- The Washington Times - Friday, January 6, 2006

Abstinence-only education is a flawed policy that should be abandoned, a trade association for teen health providers says in a paper published this week.

“Although abstinence is often presented as the moral choice for teenagers, the current federal approach to abstinence-only funding raises serious ethical and human rights concerns,” the Society for Adolescent Medicine said in its Journal of Adolescent Health.

People have a “basic human right” to complete sexual health information, the paper said.

However, it said, abstinence-only programs don’t teach teens about contraception and they discriminate against homosexual youth by teaching them that sex should be saved until marriage.

Abstinence-only programs “should be abandoned” and its funding reassigned to programs that offer “comprehensive, medically accurate sexuality education,” concluded the paper, which was endorsed by the American College Health Association.

Leslee Unruh, president of the National Abstinence Clearinghouse in Sioux Falls, S.D., scoffed at the paper as “the same-old, same-old.”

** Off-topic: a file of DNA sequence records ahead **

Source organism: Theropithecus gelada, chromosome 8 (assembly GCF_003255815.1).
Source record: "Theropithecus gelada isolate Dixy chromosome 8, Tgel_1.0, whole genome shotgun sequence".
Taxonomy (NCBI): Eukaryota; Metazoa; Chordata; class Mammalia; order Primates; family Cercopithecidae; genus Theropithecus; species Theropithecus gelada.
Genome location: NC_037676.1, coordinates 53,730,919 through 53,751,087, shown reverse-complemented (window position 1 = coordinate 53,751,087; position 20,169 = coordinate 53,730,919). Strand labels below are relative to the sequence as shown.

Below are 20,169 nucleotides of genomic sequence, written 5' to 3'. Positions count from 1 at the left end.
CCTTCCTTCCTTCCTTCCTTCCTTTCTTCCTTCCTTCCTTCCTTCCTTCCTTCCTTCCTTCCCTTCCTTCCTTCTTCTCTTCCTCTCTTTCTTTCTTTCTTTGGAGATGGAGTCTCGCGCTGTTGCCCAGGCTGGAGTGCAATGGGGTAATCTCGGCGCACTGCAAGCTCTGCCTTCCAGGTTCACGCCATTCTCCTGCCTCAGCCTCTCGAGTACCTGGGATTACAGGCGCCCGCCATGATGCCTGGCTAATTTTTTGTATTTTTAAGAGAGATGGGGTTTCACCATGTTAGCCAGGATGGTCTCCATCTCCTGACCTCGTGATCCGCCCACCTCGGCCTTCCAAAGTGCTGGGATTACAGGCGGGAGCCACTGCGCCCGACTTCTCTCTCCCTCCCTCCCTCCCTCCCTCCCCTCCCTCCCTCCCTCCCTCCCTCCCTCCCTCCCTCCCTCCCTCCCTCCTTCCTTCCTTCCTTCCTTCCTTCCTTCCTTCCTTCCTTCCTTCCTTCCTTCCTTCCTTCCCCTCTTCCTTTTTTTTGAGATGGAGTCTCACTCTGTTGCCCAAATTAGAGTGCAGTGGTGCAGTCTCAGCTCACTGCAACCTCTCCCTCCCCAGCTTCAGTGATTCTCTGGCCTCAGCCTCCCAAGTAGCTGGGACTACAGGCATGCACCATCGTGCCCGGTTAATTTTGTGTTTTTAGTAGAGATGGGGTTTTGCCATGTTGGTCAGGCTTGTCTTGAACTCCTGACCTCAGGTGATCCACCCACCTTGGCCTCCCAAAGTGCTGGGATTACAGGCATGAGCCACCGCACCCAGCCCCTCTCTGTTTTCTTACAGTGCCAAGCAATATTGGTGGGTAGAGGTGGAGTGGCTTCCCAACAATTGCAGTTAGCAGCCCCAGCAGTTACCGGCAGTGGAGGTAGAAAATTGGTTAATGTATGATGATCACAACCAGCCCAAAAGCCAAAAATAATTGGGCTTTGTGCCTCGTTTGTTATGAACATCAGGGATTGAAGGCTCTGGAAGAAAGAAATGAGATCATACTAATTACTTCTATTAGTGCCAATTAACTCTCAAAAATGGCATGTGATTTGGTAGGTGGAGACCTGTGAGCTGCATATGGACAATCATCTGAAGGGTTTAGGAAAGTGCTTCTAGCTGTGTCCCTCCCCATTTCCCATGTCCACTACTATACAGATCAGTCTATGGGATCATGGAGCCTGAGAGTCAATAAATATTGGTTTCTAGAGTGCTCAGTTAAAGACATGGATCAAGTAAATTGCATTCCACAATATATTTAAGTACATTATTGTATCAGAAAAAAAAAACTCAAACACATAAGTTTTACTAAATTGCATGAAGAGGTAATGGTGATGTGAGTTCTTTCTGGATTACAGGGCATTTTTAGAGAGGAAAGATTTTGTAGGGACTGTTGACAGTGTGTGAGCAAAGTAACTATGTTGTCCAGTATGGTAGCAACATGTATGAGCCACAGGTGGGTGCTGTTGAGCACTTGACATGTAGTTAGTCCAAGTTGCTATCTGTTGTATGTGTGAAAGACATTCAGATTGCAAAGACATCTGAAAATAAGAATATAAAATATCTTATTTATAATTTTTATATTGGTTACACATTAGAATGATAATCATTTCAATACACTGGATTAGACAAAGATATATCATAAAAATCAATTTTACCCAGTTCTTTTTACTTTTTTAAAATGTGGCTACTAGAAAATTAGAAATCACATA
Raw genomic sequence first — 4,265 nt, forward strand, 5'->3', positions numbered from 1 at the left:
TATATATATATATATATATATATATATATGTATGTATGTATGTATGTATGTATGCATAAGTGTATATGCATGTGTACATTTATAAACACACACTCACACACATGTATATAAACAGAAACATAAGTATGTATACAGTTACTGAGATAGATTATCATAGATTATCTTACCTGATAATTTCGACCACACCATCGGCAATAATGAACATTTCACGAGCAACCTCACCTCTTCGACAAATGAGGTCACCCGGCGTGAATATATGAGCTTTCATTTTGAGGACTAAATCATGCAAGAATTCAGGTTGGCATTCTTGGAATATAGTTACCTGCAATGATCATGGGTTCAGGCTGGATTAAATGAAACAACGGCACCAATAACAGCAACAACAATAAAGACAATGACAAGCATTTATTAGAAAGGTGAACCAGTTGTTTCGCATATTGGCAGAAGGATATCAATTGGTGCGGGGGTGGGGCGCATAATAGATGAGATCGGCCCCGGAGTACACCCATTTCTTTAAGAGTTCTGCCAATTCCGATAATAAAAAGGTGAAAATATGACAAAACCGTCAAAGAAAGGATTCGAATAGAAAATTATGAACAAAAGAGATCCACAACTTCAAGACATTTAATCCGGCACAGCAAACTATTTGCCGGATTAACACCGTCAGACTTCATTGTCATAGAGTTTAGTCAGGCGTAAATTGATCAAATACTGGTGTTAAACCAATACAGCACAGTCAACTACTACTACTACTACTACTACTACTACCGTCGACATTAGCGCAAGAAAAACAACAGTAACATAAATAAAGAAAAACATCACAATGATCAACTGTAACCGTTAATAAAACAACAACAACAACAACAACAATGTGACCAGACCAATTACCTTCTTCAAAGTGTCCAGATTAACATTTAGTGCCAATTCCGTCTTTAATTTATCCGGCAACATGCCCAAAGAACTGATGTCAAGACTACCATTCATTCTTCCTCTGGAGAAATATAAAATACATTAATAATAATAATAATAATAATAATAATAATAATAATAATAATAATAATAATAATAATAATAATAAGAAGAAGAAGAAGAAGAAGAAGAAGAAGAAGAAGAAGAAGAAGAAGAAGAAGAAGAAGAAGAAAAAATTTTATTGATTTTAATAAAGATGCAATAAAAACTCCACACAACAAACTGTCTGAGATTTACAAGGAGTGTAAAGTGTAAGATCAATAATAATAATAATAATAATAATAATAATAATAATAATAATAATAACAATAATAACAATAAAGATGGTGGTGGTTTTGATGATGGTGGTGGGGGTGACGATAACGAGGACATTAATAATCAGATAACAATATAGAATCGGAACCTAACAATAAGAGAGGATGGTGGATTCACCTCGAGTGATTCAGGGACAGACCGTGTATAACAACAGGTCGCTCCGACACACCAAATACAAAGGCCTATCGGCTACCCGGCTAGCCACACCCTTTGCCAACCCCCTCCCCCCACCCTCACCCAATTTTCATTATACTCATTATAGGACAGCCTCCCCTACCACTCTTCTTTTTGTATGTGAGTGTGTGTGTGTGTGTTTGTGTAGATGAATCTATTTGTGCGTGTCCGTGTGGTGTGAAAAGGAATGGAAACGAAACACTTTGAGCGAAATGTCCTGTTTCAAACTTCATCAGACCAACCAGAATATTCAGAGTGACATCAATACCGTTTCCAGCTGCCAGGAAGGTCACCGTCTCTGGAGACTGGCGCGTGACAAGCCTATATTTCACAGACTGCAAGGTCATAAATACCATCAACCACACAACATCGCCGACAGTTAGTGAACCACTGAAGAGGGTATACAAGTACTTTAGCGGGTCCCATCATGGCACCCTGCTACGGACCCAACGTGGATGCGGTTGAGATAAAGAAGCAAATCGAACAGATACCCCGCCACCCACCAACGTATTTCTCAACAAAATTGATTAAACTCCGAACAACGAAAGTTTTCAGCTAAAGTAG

“All the data is there: If you abstain from sex until marriage, you’re going to have better outcomes in life” physically, emotionally and financially, Mrs. Unruh said.

What’s “ludicrous,” she added, is thinking that teenagers can have responsible sex.

Even if they don’t get pregnant or get a disease, it’s not going to be good for them emotionally or help them achieve better outcomes in life, she said.

President Bush supports abstinence education, and funding for the approach has more than doubled during his administration. Federal funding for abstinence education in fiscal 2006 is expected to increase again, albeit modestly, to $177 million.

However, the Society for Adolescent Medicine and other health trade groups are dismayed by the federal government’s abstinence education approach, primarily because of its strict eight-point definition.

With abstinence-only education, “the problem is not the ‘abstinence’, the problem is the ‘only,’ ” said Dr. John Santelli, a health professional at Columbia University and lead author of the paper.

The eight-point definition, created by Congress in the 1996 welfare law, dictates that abstinence education must teach abstinence as the “expected standard” for all school-age children and monogamous marriage as the “expected standard of human sexual activity.”

The rules are so strict that federal abstinence grantees cannot teach about “safer sex,” even with their own nonfederal funds, Dr. Santelli and his colleagues wrote.

Sexual abstinence is a healthy choice for teens, they wrote, but “few Americans remain abstinent until marriage” and abstinence-only education doesn’t offer much to sexually active or homosexual teens. Making abstinence-only messages the sole option for teens is “flawed from scientific and medical ethics viewpoints.”

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